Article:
If you’re an entrepreneur, you’re busy and driven to succeed. If you’re a parent and an entrepreneur, you’re wildly, incredibly super busy and driven for both you and your kids to succeed. That often means running around like a lunatic trying to optimize not just a million factors related to your business but a million factors related to your family.
What diet is best for your children? What preschool? What stroller? Are you reading them enough? Disciplining them correctly? And how much screen time is too much really? Will you accidentally turn them into brats? Or center-less people pleasers? Or sad study drones?
No wonder so many well-intentioned parents are so burned out. But what if most of the questions you lose sleep and sanity over don’t really matter? And what if the one big question that actually does have a big impact on whether your kids grow up to be happy and successful rarely crosses your mind?
That’s the contention of a fascinating new Atlantic article from data scientist and author Seth Stephens-Davidowitz. In it, he argues that the research is clear: Parents are worrying about a ton of stuff that doesn’t matter and neglecting one factor that really does.
How to raise your kid’s future income by 12 percent
The whole piece is well worth a read in full, but (spoiler alert) Stephens-Davidowitz’s basic argument goes like this: Rigorous twin studies comparing twins separated at birth by random factors like administrative adoption decisions have found that much of what keeps parents up at night has little to no effect on the life trajectory of children.
To breast or bottle feed, screen time limits, how hard to push your kid academically, or demanding they play an instrument all have little impact on kid’s health, test scores, cognitive performance, or other outcomes. (Though one or the other option may be more correlated with raising kids in poverty or other trying circumstances, which clearly does matter to their life prospects.) Basically, all the stuff you obsessed about during pregnancy barely matters.
So should you just aim to do your best and stress less? Well, yes, probably. But there is one decision that Stephens-Davidowitz contends parents tend to underthink. Drawing on careful research that looked at a huge trove of IRS data on families with kids that moved between metro areas, science has shown that where you raise your kids has a comparatively big impact on how well they do in life.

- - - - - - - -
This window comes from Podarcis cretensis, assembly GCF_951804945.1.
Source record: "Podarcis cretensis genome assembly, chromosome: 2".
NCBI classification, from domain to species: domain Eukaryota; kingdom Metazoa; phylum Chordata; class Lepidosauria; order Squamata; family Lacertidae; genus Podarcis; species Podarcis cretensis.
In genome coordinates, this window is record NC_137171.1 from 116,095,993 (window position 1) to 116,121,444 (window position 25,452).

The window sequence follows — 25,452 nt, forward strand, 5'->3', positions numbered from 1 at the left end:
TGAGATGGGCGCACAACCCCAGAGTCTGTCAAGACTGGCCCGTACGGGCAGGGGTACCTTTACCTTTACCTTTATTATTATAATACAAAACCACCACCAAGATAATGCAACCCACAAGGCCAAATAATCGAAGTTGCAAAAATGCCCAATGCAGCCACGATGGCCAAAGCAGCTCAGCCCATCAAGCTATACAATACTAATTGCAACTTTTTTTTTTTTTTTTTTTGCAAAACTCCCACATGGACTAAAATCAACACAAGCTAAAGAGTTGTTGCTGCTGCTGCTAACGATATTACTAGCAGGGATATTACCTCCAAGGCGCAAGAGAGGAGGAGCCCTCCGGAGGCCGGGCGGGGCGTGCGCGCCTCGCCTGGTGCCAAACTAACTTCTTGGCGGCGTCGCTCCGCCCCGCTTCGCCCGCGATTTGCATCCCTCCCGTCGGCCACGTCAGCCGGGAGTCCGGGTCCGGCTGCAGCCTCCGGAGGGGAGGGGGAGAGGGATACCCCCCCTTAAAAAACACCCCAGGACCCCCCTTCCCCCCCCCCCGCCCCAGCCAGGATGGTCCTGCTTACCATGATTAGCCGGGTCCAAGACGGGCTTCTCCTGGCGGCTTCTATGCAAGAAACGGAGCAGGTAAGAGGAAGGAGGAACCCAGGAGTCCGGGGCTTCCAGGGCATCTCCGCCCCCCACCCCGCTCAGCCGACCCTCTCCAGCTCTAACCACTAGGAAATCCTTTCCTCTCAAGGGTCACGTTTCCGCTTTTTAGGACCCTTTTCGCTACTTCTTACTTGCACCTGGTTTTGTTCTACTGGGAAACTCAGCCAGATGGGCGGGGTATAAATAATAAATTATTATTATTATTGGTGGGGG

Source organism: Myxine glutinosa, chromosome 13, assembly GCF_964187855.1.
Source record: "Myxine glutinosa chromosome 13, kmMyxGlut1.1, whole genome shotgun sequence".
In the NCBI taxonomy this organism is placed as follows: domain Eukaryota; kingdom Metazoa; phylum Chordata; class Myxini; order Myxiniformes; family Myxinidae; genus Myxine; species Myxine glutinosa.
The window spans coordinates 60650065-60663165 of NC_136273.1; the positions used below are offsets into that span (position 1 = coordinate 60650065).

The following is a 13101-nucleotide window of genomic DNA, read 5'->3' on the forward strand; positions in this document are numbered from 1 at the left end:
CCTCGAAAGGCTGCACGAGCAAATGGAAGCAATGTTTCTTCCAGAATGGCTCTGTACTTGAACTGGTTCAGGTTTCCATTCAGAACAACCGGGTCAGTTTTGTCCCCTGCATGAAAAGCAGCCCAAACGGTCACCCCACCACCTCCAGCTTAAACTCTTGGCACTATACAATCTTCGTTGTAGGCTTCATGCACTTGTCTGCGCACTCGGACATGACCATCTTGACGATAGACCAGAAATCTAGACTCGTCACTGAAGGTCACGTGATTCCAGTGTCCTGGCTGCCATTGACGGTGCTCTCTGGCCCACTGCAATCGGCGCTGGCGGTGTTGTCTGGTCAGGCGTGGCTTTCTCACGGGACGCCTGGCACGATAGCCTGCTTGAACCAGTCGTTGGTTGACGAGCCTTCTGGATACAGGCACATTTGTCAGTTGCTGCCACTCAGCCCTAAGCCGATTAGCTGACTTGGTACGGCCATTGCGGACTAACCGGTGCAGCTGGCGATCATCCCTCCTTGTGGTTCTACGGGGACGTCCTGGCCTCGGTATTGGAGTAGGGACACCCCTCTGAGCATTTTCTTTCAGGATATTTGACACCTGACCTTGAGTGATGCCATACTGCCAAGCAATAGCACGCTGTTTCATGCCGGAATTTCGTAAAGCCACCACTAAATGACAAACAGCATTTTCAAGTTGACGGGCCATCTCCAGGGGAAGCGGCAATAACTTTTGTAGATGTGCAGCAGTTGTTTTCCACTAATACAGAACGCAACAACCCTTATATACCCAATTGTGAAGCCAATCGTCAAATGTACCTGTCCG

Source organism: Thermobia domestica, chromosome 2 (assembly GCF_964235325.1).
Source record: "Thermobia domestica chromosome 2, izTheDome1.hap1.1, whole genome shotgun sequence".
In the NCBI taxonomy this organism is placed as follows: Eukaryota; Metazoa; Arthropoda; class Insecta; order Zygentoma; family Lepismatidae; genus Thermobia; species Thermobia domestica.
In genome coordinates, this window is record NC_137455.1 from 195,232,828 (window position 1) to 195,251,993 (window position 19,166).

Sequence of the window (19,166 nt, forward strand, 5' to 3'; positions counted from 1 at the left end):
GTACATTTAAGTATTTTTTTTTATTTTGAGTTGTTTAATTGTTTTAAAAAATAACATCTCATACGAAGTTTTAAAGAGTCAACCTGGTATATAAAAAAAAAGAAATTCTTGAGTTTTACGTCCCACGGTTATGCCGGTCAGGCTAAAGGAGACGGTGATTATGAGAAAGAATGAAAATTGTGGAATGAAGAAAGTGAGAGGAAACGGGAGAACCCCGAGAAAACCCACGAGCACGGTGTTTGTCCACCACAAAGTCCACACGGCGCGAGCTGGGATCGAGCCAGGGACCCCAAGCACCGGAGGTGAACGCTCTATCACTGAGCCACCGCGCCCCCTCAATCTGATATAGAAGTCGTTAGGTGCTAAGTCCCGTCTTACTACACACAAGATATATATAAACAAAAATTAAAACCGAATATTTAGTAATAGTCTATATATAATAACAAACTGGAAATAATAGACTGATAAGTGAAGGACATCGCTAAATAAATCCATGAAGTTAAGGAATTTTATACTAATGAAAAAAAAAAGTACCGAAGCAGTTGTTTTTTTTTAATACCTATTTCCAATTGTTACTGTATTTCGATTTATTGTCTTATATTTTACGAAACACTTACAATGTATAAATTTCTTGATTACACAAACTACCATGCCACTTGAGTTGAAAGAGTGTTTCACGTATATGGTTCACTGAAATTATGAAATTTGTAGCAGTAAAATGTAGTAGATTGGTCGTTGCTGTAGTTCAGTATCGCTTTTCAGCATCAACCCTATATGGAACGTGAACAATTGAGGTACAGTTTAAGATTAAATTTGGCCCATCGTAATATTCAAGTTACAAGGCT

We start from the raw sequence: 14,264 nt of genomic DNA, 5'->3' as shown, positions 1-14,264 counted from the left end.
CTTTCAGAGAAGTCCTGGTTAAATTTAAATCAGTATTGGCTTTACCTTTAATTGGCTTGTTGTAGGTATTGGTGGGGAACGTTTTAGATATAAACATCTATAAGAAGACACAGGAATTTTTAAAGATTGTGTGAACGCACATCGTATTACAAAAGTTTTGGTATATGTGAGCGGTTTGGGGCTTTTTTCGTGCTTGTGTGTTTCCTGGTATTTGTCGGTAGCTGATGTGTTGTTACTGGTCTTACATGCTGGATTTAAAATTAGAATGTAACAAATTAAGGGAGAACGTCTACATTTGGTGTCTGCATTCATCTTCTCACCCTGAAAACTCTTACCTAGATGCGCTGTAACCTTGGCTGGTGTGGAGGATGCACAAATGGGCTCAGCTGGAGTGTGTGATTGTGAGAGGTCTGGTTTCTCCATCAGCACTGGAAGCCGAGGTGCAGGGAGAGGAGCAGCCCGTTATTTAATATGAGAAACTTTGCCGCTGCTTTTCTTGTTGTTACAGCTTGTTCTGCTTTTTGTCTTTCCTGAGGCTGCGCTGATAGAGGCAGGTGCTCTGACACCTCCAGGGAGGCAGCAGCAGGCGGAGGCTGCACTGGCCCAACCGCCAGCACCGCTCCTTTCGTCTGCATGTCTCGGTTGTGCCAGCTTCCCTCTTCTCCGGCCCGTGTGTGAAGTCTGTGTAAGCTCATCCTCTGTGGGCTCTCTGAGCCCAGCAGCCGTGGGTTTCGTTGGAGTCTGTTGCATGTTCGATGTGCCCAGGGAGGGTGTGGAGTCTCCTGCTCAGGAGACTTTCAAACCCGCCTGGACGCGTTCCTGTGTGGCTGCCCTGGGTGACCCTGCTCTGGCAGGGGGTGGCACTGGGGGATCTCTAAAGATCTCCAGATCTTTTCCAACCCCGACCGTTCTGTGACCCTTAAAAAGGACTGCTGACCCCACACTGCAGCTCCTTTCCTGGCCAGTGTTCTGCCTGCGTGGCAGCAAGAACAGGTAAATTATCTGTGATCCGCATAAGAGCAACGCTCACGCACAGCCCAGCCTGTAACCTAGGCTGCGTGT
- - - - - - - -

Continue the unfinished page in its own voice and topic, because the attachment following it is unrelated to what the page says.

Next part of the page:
“The best cities can increase a child’s future income by about 12 percent,” Stephens-Davidowitz writes. At the time of the study, those were Seattle, Minneapolis, Salt Lake City, Reading, Pennsylvania, and Madison, Wisconsin.
Stephens-Davidowitz concludes later in the piece that “putting together the different numbers, I have estimated that some 25 percent–and possibly more–of the overall effects of a parent are driven by where that parent raises their child. In other words , this one parenting decision has much more impact than many thousands of others.”
It’s not just kids, either
A quarter of the total impact you have on your child is down to not just what city but what neighborhood you choose to live in? That’s a starting finding, but Stephens-Davidowitz isn’t the only one arguing that we overthink the minutiae of how to live and underthink the big question of where to live.
Writer Dan Buettner traveled the world for 15 years studying the places where people lived the longest and reported being happiest for his book The Blue Zones. He too concluded that people vastly underestimate how large an impact location has on their health and quality of life.
“The most important variable in that happiness recipe, the ingredient with the most statistical variability, is where you live. If you live in an unhappy place, the best thing you can do is move to a happier place,” he insists. And if geography has that much impact on adults, it would be a surprise if it didn’t have as great or an even greater impact on developing minds.
If you’re interested in the underappreciated importance of choosing where to live, consider not just checking out Stephens-Davidowitz’s article but also his book (it was one of Adam Grant’s summer book recommendations) or Buettner’s. You may also be interested in a site put together by the researchers behind the IRS data study showing which cities seem to increase outcomes the most. But the basic takeaway is crystal clear.
It’s easy to worry about the small everyday decisions that crowd the life of parent entrepreneurs. So easy, in fact, that these worries can distract from an important truth — few things really matter for both you and your kid’s success. Which community you choose to live in is the exception. Spend way more mental energy getting that right and way less worrying about one more episode of Paw Patrol or whether to serve chicken nuggets for the third night in a row. You’ll free up a ton of mental space for both your business and your family.